Day 23 – Mos to Pontevedra – 21mi/32km
I’m off alarm duty. I slept right through my alarm and Finn, Lis, and “Uncle Bernard” took off before David and me today. They only left about 15 minutes before us but it took us at least an hour to catch up to them – they keep a good pace! We went over hill and over dale today on rolling countryside, ultimately climbing over 1000 feet in all. While the morning was crisp and cool, the sun eventually got hot, which was a struggle on those big climbs.
One highlight of the day was when we passed through Pontesampaio which had a delightful Roman bridge, which we admired for a bit. A lowlight was that it was Sunday and many places were closed, so breakfasts and coffees were hard to come by.
At around 3pm, we arrived at the Pontevedra pilgrims’ hostel and found that all its 56(!) beds were taken, as were the 57(!) of the private hostel just up the street. We booked an Airbnb, but saw several pilgrims scrambling for affordable beds throughout the city. We learned that a local gym was creating floor space for the pilgrim overflows. Pontevedra is the last place where this Camino’s “Coastal Way” meets the “Central Way.” Like it or not, we’re in that last 100km, and it is PACKED. We’re hoping that the alternate route we’re taking tomorrow, the “Spiritual Way,” will have fewer people and no “race for beds.”
We DID have a great dinner at “King Döner Kebab,” which is super affordable but near the very top of Pontevedra’s restaurants on TripAdvisor. When you’re looking for Döner, Don’t look for the Duke, the Count, the Prince, the President, or the Chancellor. Look for the KING!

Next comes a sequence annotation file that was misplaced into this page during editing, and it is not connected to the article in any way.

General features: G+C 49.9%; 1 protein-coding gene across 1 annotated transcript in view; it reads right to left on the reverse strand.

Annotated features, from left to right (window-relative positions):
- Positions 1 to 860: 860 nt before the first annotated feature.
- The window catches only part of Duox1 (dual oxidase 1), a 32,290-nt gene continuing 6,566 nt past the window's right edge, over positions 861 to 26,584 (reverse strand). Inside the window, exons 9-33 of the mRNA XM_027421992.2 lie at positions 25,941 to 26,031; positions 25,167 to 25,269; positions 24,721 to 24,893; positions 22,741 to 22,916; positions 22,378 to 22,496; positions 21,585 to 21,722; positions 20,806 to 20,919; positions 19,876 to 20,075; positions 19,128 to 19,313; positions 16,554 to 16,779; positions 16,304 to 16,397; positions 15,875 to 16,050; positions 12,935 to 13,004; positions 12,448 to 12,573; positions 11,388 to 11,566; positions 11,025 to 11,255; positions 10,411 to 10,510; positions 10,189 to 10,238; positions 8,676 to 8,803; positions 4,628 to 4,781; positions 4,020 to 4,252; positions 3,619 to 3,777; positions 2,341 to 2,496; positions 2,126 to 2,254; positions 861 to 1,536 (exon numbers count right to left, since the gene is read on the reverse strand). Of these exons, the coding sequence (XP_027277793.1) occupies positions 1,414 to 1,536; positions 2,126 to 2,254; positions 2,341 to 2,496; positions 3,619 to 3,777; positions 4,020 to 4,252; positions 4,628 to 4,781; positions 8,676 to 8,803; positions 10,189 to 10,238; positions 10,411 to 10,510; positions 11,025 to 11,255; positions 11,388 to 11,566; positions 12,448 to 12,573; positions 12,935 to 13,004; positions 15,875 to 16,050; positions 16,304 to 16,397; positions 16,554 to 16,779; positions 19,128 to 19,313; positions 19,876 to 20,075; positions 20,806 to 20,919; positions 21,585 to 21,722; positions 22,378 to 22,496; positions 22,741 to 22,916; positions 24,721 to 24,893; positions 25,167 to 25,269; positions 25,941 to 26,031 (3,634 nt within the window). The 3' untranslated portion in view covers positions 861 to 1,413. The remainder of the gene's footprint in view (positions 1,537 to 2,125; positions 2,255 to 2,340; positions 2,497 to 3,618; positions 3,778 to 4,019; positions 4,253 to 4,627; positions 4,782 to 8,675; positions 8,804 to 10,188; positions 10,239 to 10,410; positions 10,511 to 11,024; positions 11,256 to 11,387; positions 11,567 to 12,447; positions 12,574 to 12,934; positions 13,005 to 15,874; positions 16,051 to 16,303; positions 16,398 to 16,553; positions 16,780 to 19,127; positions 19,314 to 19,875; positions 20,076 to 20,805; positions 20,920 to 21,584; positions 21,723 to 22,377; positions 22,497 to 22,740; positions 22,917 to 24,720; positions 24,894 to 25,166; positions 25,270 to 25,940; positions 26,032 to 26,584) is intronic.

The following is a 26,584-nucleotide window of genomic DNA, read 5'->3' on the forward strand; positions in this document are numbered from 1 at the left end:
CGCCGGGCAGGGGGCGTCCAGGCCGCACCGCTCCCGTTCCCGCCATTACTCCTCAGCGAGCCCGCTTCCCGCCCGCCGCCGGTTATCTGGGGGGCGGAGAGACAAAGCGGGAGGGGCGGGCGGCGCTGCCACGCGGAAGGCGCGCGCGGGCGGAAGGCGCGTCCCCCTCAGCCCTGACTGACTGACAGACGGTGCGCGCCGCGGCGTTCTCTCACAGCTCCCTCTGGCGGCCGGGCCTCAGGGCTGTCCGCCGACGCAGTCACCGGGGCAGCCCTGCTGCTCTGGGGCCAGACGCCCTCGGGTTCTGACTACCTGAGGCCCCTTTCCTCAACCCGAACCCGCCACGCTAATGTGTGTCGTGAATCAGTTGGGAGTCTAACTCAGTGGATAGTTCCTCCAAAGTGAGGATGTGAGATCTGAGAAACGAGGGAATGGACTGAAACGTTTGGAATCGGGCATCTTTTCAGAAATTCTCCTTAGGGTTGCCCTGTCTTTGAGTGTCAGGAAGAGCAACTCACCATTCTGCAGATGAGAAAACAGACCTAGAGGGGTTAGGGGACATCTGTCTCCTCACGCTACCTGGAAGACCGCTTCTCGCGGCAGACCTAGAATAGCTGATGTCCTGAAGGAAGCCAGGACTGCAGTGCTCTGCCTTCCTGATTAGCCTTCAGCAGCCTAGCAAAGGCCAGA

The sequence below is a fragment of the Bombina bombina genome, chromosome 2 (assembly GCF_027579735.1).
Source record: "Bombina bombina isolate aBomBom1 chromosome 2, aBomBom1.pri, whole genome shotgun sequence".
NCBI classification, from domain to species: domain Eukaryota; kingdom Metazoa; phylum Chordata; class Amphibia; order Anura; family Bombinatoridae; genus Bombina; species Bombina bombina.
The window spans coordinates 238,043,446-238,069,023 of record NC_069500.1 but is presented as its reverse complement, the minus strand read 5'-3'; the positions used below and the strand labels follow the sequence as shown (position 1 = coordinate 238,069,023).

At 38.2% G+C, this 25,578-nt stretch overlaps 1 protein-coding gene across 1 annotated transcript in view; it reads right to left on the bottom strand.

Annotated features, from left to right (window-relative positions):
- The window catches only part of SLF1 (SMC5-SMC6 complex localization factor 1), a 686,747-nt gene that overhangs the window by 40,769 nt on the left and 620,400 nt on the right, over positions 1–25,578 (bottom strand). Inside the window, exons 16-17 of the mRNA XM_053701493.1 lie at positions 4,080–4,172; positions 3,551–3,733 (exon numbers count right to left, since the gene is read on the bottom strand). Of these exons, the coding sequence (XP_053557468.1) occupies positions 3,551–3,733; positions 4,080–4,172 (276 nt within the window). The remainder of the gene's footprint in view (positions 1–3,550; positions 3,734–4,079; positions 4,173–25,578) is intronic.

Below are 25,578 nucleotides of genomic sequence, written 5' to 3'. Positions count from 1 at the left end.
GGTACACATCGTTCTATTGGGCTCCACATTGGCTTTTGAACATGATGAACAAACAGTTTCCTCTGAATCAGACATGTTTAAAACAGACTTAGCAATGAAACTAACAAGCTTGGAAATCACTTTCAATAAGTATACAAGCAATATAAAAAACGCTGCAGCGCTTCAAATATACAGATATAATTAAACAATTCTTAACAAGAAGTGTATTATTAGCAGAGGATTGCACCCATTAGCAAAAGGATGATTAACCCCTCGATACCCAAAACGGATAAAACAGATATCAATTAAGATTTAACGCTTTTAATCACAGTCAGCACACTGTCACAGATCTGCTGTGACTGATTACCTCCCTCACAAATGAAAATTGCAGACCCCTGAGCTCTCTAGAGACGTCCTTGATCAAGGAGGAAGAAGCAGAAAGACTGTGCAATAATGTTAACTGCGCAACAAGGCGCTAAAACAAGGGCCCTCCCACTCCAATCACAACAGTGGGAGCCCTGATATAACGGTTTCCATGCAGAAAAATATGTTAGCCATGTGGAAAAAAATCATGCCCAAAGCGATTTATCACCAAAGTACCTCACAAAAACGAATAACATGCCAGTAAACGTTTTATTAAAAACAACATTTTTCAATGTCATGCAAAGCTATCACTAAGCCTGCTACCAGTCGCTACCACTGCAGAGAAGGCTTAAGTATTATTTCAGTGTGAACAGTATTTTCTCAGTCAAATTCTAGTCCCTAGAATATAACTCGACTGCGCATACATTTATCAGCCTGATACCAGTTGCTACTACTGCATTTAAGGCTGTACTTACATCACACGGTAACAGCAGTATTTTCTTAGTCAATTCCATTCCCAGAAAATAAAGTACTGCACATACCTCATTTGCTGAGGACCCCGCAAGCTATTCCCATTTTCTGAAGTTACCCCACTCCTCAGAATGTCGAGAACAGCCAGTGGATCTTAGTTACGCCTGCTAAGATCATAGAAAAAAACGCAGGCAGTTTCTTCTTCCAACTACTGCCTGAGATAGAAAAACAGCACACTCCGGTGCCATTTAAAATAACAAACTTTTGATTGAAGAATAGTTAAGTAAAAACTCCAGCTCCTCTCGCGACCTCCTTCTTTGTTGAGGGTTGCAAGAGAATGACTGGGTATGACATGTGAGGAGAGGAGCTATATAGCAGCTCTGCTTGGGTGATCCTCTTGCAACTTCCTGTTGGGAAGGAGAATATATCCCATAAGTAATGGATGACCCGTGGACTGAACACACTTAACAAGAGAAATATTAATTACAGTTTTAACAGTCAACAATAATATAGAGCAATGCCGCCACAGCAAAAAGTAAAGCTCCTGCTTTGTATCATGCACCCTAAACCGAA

We’ve entered the final 100km rush of people to Santiago. This includes the Spanish and other folks going for the minimum amount and the coastal route merging into the central route.
This meant that over 100 beds in the albergue were filled by the time we arrived in Pontevedra! Some people walked a shorter distance and others left before us. We ended up in an AirBnB.
The walk today included two climbs and descents and the views were really nice. Being Sunday few cafes are open so you have to take advantage when possible.
Since Porto this Camino has felt much more Caminoish with more camaraderie, better trails, and more scenic towns.
Sometimes you have to slow down the mind and appreciate what you’re actually doing. It’s easy to caught up in the physical stress and never actually stop and enjoy what you are doing.
The town of Pontevedra is another comfortable and relaxed Spanish city that isn’t too large or too small. My favorite time in these places is in the evening when people are out taking relaxing walks and just sitting.